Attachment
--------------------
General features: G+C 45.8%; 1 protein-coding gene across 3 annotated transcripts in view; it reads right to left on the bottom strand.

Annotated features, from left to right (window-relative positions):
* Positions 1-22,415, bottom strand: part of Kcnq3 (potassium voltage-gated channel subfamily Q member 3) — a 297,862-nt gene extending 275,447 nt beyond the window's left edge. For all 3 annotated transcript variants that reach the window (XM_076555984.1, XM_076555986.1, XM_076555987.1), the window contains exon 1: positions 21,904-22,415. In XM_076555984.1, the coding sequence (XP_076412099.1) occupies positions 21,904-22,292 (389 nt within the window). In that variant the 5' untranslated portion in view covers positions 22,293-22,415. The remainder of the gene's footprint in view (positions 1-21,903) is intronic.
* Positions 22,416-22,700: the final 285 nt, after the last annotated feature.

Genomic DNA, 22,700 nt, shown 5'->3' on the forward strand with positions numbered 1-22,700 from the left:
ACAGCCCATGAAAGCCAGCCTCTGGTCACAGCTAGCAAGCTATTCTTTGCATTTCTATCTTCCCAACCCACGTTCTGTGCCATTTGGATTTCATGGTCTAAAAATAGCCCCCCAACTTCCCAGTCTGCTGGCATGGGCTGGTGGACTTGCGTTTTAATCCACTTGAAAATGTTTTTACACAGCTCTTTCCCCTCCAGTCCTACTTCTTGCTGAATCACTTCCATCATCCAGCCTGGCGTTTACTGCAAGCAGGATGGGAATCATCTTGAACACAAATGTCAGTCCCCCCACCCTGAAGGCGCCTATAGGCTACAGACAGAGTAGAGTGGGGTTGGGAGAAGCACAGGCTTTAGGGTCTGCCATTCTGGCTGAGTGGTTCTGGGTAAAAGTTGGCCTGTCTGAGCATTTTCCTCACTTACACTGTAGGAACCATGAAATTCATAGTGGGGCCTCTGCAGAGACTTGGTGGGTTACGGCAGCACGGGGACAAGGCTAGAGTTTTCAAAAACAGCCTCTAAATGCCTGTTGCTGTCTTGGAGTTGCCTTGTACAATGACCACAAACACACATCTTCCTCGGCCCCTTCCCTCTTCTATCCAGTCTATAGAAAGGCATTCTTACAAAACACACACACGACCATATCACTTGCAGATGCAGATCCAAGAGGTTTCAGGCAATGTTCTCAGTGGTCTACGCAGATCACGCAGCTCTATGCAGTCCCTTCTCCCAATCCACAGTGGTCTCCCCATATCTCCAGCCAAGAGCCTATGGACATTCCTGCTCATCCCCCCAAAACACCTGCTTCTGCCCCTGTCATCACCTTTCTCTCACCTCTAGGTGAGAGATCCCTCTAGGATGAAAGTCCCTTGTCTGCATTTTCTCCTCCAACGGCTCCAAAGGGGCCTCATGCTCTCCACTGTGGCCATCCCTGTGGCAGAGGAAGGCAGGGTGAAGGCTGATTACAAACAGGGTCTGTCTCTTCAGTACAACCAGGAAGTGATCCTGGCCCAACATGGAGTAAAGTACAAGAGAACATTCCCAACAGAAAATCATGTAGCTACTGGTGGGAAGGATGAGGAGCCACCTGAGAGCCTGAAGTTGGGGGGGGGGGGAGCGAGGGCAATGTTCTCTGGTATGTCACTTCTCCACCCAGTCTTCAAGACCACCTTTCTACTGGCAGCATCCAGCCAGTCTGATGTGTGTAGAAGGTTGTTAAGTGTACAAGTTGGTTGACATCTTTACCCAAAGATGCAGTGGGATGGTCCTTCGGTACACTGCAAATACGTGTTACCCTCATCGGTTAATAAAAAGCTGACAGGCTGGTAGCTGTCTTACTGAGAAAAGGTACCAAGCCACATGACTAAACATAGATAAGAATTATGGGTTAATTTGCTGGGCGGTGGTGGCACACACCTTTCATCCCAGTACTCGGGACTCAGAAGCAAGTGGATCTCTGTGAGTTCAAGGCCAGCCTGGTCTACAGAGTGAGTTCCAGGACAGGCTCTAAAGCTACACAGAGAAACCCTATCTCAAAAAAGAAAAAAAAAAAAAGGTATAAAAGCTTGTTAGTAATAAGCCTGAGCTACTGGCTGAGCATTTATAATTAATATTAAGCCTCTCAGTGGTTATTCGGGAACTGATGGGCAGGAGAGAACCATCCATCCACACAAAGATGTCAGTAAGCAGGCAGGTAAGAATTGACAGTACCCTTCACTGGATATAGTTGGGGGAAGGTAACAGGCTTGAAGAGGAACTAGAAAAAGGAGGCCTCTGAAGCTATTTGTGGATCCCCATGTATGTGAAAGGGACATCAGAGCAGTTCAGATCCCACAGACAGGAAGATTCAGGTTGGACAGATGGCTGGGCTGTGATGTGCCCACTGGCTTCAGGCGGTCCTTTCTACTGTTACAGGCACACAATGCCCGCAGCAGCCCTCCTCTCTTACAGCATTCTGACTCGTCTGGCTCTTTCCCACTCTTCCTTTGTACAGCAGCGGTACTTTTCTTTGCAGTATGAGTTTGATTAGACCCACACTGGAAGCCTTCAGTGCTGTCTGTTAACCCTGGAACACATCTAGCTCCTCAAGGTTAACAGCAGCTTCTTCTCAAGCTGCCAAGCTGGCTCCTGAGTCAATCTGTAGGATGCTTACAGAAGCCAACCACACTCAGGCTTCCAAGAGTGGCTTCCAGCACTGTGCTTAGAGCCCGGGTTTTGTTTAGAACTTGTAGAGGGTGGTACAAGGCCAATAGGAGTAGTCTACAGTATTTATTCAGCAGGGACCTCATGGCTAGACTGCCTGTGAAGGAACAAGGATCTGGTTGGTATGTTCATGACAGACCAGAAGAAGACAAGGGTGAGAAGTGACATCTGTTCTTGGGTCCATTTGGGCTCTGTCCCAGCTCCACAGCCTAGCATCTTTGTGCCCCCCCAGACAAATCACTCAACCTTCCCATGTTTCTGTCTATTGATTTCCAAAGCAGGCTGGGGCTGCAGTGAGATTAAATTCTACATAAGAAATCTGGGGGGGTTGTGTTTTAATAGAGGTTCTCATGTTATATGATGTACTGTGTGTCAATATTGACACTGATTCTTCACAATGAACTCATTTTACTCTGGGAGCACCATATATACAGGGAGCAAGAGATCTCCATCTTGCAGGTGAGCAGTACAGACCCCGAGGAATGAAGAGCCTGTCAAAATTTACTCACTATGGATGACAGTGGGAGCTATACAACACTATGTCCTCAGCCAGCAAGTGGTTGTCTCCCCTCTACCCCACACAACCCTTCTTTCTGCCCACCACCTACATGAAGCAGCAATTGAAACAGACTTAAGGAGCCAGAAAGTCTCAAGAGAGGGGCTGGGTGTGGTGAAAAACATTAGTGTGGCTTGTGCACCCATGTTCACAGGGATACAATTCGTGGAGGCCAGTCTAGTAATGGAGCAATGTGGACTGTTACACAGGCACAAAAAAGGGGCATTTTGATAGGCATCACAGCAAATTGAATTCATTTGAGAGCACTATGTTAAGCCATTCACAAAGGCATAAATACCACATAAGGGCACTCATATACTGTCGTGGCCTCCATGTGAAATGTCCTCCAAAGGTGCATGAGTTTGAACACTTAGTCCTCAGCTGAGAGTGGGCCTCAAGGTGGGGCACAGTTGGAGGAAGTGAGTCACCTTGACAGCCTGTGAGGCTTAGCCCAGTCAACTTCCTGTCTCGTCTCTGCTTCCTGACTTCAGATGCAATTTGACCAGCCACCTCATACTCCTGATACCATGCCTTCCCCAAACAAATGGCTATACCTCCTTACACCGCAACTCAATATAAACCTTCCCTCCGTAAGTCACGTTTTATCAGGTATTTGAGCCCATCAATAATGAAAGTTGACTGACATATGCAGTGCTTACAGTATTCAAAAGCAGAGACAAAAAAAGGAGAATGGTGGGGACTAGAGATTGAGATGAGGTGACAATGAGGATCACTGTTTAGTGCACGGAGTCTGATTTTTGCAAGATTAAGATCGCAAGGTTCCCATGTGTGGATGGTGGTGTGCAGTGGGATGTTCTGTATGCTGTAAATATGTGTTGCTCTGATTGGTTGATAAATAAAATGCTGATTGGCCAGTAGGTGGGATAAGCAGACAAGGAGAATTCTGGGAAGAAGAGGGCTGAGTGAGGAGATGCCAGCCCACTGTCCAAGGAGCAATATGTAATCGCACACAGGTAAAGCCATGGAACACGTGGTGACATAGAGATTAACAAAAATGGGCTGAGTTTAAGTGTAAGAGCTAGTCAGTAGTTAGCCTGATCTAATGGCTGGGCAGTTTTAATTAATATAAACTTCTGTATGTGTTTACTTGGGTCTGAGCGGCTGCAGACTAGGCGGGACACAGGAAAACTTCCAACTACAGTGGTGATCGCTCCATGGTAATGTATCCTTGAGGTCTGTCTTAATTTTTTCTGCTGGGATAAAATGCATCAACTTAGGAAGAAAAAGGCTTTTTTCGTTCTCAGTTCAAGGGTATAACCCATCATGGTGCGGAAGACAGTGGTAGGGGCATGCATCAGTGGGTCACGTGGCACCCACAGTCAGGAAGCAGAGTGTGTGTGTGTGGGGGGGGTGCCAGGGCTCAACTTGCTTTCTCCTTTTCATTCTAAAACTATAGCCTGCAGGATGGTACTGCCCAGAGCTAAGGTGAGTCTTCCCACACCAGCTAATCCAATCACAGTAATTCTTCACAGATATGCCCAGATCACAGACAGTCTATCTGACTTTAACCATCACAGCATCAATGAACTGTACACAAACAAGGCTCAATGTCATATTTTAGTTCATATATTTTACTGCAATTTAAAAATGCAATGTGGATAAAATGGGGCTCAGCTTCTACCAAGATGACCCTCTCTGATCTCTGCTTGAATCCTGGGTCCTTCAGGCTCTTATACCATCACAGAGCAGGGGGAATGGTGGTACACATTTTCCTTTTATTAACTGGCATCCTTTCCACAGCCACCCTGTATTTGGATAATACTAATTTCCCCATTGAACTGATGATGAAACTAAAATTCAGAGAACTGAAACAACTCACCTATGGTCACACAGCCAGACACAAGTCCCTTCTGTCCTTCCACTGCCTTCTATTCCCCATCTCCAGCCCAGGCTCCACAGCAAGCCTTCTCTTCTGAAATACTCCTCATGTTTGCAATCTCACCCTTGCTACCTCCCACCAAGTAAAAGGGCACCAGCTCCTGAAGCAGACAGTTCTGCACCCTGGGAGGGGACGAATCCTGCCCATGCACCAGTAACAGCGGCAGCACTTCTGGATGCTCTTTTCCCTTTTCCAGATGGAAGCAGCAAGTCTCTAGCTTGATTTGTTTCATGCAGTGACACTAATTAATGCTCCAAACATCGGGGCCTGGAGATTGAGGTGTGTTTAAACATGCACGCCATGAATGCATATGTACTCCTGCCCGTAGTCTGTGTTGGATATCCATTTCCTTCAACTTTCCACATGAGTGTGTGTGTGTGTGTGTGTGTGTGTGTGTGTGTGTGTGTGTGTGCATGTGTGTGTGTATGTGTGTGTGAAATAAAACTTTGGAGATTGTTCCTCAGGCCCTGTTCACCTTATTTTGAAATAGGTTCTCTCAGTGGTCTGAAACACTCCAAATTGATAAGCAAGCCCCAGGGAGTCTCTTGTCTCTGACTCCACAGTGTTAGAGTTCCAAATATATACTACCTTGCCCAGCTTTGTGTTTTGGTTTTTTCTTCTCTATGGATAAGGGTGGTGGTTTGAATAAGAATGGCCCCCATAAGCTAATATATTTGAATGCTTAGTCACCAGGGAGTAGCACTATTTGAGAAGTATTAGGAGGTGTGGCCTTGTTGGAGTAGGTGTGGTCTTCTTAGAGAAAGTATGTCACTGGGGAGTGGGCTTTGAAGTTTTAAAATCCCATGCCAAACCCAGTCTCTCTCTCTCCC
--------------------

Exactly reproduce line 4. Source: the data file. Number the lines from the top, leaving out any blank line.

* Positions 22,416-22,700: the final 285 nt, after the last annotated feature.